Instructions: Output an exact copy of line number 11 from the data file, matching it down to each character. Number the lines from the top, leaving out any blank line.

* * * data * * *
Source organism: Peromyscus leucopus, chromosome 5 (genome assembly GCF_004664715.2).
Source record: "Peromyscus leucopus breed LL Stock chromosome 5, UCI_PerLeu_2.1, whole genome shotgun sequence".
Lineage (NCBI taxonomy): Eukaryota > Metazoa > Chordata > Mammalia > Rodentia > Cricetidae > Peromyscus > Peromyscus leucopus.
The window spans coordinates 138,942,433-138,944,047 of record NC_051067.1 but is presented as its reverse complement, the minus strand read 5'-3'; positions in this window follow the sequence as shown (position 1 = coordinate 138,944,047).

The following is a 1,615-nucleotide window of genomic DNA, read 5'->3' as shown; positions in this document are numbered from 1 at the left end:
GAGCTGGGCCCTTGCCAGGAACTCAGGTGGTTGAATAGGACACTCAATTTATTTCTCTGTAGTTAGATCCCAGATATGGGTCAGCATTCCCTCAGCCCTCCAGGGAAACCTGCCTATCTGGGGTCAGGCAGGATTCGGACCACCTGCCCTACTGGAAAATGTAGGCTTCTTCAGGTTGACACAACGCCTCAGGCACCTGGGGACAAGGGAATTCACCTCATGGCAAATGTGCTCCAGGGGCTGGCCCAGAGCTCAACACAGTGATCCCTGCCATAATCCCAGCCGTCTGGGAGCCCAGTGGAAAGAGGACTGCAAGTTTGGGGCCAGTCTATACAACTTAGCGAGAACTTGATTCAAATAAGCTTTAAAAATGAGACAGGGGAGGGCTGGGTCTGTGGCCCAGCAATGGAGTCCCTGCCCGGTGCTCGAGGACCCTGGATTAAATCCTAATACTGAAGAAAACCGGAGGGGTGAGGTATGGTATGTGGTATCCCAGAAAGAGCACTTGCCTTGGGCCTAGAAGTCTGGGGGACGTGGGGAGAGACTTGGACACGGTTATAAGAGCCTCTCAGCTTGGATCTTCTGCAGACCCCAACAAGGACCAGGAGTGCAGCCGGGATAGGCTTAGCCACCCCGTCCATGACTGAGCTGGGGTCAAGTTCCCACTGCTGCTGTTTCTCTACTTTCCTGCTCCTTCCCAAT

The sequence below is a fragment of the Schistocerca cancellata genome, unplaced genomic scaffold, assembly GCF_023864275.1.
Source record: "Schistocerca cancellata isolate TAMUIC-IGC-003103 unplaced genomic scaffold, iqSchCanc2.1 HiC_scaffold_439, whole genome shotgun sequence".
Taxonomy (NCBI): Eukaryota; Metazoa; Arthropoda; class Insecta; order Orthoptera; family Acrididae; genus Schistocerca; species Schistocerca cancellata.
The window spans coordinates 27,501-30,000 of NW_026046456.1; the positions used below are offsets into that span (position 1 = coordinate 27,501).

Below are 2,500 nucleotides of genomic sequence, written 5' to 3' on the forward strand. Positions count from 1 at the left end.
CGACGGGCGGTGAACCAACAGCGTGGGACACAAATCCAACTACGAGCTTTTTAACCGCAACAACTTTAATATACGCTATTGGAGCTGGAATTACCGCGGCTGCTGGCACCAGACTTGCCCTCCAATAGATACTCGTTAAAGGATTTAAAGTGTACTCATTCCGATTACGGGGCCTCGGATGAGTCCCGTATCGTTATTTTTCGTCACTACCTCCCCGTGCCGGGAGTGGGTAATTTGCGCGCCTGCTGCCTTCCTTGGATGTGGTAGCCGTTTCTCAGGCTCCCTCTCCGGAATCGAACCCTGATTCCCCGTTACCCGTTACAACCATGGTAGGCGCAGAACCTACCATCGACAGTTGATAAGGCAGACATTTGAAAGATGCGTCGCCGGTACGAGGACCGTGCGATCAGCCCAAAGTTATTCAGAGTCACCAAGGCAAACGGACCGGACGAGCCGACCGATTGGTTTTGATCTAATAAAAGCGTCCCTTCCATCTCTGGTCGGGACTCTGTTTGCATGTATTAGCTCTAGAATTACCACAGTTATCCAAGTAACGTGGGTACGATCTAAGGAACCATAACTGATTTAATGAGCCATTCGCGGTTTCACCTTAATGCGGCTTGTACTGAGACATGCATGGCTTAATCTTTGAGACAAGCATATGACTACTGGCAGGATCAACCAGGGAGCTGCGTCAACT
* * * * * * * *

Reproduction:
Below are 2,500 nucleotides of genomic sequence, written 5' to 3' on the forward strand. Positions count from 1 at the left end.